Wednesday, 19 August 2009

Synopsis - made you duck!

For many writers, Synopsis is a dirty word. And who can blame us? We're regularly told we can't sell a book without one, by people who in the same breath say writing a synopsis is harder than writing a novel (it isn't and if it is, you're doing it wrong). Most agents insist on a synopsis. Some insist it fits on one page which adds to the stress. To top it all, sooner or later we find out from a published friend that most agents and publishers don't even bother reading the damn things, or certainly not until they're read enough of the manuscript to be interested in the broad story outline.

I put the phrase 'the dreaded synopsis' into an anagram engine and it fed back Depressant Hid Sod Ye. Which... doesn't really help with the point I'm about to make. I'm going to show you how to use the synopsis as a weapon to scare the gremlins away from your writing life (rather than allowing it to become the biggest gremlin of all).

I've just spent two hours putting down a synopsis on one page which has clarified for me the central issues and theme of my current novel. More than that it's trimmed off all the fat, shown me what doesn't belong and what jars. It's shaken everything into place, preparatory to the hard work of writing the story.

This post I wrote gives you a more detailed account of how I approach this kind of synopsis, but in essence the process works like this:

1. Aim for a synopsis that fits on a single side of A4 (around 800 words). Make it have a beginning, a middle and an end.

2. If, like most writers, you have preconceived ideas of 'your limits' (those little voices in your head telling you you can't write conflict or action or pathos) - ignore them. This is absolutely key. Shuck off all your expectations, free yourself from worrying about how on earth you're going to write this story. Tell yourself the synopsis is not for a book you are required to write. Rather it's a book you'd like to read. Nothing is impossible, no parameters, no comfort zone, just the need to tell a story which grabs the reader and carry him/her through to the very end. This means intrigue, excitement, menace, tension, action - the whole works.

3. Cheat if you like, give the synopsis a blazing ending that subverts the assumptions you started out with. You can go back and fix the inconsistencies later. Or change the ending altogether.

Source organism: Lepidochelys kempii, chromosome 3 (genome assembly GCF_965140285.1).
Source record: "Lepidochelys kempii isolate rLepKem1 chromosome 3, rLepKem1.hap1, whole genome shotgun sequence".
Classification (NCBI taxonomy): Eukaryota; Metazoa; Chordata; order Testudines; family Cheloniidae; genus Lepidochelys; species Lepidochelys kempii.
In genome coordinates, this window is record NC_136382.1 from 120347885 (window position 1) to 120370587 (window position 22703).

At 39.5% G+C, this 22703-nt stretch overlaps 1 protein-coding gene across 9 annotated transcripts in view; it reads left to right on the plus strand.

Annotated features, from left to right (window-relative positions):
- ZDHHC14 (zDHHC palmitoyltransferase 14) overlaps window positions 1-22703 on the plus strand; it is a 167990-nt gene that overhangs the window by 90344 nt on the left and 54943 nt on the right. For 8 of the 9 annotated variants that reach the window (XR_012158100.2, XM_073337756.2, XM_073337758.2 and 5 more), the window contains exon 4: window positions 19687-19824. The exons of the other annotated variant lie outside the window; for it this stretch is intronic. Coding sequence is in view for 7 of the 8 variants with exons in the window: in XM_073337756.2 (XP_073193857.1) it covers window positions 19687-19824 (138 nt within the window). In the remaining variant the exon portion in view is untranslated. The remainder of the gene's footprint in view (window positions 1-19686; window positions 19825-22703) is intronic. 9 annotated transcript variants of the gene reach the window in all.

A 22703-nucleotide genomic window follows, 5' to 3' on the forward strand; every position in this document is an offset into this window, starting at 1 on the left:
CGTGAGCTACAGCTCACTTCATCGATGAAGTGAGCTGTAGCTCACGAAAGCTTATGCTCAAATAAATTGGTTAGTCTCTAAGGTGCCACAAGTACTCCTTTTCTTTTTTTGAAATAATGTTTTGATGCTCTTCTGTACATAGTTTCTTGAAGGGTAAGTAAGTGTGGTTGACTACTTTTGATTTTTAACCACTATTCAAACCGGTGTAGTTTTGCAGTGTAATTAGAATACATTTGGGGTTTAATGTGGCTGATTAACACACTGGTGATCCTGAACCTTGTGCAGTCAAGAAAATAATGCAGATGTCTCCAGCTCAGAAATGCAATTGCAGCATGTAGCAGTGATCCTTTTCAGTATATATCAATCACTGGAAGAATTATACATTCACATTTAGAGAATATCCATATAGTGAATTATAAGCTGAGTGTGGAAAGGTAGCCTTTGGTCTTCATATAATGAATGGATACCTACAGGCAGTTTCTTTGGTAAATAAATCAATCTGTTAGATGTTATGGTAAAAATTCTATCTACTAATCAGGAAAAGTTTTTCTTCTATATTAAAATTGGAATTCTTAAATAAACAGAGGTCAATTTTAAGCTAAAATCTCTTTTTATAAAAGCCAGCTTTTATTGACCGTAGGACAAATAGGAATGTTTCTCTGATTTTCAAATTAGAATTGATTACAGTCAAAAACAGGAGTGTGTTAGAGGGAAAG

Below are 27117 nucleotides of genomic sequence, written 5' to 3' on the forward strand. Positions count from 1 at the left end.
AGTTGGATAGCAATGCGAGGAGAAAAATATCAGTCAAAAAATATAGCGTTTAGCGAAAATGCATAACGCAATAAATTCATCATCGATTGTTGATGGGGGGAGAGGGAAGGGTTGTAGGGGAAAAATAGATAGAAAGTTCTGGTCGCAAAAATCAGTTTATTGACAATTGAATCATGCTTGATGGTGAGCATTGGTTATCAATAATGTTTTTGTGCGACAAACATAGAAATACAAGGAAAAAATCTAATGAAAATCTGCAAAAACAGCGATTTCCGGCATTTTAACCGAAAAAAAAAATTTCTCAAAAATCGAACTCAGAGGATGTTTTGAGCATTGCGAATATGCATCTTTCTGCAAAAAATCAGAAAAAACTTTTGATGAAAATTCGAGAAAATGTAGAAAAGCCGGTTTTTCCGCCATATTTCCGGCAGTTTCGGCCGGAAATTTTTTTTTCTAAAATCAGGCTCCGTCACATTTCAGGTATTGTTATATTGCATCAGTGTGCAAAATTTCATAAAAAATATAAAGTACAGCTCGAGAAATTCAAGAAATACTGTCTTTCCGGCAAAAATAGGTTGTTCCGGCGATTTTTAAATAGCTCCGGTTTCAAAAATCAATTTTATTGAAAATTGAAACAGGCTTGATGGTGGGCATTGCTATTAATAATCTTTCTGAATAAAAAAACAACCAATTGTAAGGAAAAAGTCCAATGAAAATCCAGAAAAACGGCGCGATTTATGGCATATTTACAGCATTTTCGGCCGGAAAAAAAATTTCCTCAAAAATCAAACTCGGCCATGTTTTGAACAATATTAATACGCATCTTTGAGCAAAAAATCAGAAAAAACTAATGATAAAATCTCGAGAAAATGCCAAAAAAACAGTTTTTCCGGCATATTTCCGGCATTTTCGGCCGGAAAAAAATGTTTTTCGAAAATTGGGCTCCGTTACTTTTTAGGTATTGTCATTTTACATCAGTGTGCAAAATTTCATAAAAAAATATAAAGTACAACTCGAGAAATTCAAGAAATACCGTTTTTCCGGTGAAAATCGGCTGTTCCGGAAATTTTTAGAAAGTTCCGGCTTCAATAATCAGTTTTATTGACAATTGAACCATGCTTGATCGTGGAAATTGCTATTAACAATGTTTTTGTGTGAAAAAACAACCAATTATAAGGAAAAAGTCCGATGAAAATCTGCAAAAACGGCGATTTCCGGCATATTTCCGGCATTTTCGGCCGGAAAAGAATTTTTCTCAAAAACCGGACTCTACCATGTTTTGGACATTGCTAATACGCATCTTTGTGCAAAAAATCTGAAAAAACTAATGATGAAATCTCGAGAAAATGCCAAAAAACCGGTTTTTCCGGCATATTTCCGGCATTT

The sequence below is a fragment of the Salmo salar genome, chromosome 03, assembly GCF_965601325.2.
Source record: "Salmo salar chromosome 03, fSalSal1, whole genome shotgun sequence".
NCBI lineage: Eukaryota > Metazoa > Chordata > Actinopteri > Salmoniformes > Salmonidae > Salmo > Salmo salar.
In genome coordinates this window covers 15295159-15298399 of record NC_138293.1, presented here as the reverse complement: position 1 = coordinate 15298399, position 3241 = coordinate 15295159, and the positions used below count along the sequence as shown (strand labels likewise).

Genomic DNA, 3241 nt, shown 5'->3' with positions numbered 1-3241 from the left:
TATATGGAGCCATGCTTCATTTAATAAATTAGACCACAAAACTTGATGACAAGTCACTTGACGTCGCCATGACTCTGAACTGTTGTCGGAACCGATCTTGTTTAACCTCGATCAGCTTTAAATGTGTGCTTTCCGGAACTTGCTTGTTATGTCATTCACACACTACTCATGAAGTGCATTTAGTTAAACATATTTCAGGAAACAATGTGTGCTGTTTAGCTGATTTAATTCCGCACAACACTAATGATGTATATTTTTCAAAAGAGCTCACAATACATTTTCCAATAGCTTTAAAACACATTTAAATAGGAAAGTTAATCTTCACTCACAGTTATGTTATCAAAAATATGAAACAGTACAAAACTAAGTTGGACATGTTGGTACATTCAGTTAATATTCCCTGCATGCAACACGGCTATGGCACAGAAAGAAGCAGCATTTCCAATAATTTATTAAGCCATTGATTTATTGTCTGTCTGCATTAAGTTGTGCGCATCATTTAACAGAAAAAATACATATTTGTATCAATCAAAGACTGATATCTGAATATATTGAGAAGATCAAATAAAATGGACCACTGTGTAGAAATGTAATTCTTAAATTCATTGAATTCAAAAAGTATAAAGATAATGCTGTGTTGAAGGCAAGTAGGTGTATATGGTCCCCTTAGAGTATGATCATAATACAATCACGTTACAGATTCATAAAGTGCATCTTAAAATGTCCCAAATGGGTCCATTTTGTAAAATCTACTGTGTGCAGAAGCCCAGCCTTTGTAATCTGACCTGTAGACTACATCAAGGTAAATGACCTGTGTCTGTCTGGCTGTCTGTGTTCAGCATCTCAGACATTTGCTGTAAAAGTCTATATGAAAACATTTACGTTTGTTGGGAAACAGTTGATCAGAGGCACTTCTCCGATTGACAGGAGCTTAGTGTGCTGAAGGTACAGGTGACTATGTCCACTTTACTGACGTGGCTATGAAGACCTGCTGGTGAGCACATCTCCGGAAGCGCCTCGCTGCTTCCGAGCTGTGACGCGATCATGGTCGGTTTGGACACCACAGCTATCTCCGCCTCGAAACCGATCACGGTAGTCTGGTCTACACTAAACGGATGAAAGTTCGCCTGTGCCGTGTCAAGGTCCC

4. Think in three acts, each with a climax. This will force you to concentrate on the necessary momentum and narrative progression.

5. When you have a synopsis which makes you sit up straight, THEN you can start expanding it into a chapter-by-chapter plot. If you need one.

It works, it really does. Two hours after starting out, I know which characters have a firm role in this story, including one about whom I harboured serious doubts. I was able to see that a plot angle I was contemplating was over-blown and sat too dramatically with the rest of the plotting. So I changed it, re-tuning to the right frequency. That alone has saved me hours of re-writing at a later date. I now feel ready to get stuck back into the writing. No more gremlins just the hard slog of getting black on white.

So there you have it - my top tip, for what it's worth. Would anyone like to share theirs?



24 comments:

Nik Perring said...

Great advice. I'm still not all that keen on them though ;)

Sarah Hilary said...

Thanks, Nik. I wouldn't ask any writer to love synopses. That'd be like asking a cabbie to love bus drivers. Just... learn to make them work for us?

Nik Perring said...

Absolutely. I think the problem is (and I've not had to write one in an age) that they're so different to writing fiction, in our approach to them, their content and execution. Like asking a jet pilot to fly a liner? Maybe that's a poor comparison. What I mean is they're different, but not different enough to be fresh.

I'll stop there. Babble, babble.

N :)

PS and, of course, as with any writing, they're difficult to get right.

Quillers said...

I wish I'd read this before sending off the synopsis with my mini-novel, Sarah. It's great advice, and I'll definitely be bearing it in mind for next time!

Sarah Hilary said...

True, Nik, true. Maybe I need a new name for this one-page wonder document? Because it's somewhat different to what we know as a synopsis. Suggestions

Nik Perring said...

I guess it's like a more academic version of film script treatment, or perhaps a post novel plan?

Sarah Hilary said...

Thanks, Sally, sorry the timing was off for you.